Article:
January 9, 2013, 8:00 am
Last weekend, two of the largest academic conferences of the year took place: the annual meetings of the American Historical Association (AHA) and the Modern Language Association (MLA). A good portion of the ProfHacker team was at one of these two gatherings, giving presentations, listening to talks, and tweeting up a storm.
One of the staples of these two conventions (as well as any other that I have ever attended) is the book exhibit. Academic publishers bring their most recent titles to show off, hoping to sell a few copies that might turn into larger course adoptions. The sales are often made more attractive by the inclusion of a discount of 15%, 20%, or even 30% off list price. As Jason and I wandered around the MLA’s book exhibit on Saturday, we not only took in the amazing demonstration of the ChronoZoom beta by Microsoft Research but also shared something like the following …
September 7, 2012, 8:00 am
[This is a collaborative post written by Brian Croxall, Ryan Cordell, and Adeline Koh.–@bc]
As of this week, registration for the 2013 MLA Convention has begun. While there is always lots to do at the convention, we want to draw your attention to three associated events that you may want to sign up for as well.
1. A Digital Pedagogy Unconference
If you would like to talk with other people working in the modern languages about different methods, philosophies, or assignments for integrating digital technology into the classroom, you might be interested in the Digital Pedagogy Unconference. This three-hour preconvention workshop on 3 January 2013 will use the unconference format that has been popularized in academia by THATCamp.
The unconference will provide an opportunity for participants to come together, share ideas and experiences with one another—including things that…
May 31, 2012, 3:00 pm
A few weeks ago, I wrote to announce the Digital Humanities Winter Institute. While I wanted to make sure as many people know about this training opportunity as possible, I was also personally interested. I’m lucky enough to have some professional development funds for next year, and I thought that this could be a great opportunity to put those funds to use while learning R.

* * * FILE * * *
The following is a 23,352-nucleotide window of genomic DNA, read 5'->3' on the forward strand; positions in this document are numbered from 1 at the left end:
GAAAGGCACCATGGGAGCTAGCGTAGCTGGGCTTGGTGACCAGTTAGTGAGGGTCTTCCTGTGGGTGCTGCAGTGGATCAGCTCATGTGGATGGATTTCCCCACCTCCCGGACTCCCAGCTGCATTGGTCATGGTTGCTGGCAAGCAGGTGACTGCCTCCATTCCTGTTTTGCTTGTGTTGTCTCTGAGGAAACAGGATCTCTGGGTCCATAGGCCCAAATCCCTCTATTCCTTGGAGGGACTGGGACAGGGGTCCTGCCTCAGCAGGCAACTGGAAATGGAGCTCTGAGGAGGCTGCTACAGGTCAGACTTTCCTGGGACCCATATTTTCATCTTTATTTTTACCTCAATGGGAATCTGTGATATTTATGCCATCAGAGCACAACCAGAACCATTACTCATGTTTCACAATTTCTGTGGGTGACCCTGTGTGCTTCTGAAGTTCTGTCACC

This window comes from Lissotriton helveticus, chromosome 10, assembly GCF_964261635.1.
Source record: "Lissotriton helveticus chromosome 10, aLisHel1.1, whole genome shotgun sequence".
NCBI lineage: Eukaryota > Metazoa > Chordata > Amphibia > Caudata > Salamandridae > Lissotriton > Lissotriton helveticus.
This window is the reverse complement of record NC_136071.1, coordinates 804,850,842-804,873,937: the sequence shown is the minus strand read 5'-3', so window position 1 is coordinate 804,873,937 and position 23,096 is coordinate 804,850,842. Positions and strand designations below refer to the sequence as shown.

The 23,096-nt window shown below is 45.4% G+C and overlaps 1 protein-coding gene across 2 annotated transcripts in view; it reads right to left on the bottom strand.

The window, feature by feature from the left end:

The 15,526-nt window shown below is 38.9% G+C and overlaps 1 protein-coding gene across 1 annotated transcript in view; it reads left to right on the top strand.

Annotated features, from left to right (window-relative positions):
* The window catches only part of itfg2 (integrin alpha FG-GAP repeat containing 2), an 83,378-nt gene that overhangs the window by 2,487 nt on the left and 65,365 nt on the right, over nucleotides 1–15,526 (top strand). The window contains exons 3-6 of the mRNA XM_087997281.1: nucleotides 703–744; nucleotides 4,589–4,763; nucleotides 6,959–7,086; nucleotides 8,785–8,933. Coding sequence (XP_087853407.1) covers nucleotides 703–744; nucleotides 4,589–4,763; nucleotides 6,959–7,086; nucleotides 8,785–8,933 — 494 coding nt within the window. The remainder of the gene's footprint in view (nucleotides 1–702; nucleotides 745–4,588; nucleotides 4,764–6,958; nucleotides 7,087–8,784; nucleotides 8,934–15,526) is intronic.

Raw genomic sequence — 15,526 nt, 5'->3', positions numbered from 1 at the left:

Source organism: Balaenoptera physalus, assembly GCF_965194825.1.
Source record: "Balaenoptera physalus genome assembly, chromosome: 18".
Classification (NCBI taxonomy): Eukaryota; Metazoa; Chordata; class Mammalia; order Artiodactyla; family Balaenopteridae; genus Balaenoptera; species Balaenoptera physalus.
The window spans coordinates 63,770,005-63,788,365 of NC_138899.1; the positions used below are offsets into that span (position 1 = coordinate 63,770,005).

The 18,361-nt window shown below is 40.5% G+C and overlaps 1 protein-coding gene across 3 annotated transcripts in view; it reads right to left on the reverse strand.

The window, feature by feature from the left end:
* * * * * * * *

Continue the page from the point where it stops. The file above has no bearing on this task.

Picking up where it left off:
All of that changed, however, when I looked pulled up the DHWI dates on my calendar. Running from 7-11 January, the Institute starts the day after the 2013 MLA ends. Since I’ve already committed to be at the 2013 MLA, and because I’m co-leading a pre-convention workshop, I will be flying to Boston on 2 January; attending the DHWI would mean that I would be away from home for 10 full days. And as a father of three and a husband of one, I knew that such a proposal would not pass the approval process. Just for…
January 30, 2012, 8:00 am
Here at ProfHacker we like to talk about things in academia that “everyone just knows.” It turns out that many people don’t know these things because they go unspoken for one reason or another. And among those things is the role that non-tenure-track (NTT) faculty play in higher education. It’s not the readers of ProfHacker that don’t know about adjunct labor, however, so much as the general public. On Saturday, I had the opportunity to attend an event that is looking to change that.
I was at the first national summit—Reclaiming Academic Democracy—called by the New Faculty Majority (NFM). NFM is a three-year old group that seeks to (1) highlight the extent of NTT faculty (hint: they teach the majority of classes and students across the country) and (2) the conditions under which many of these NTT faculty labor (hint: it ain’t pretty). The goals of the summit were to bring…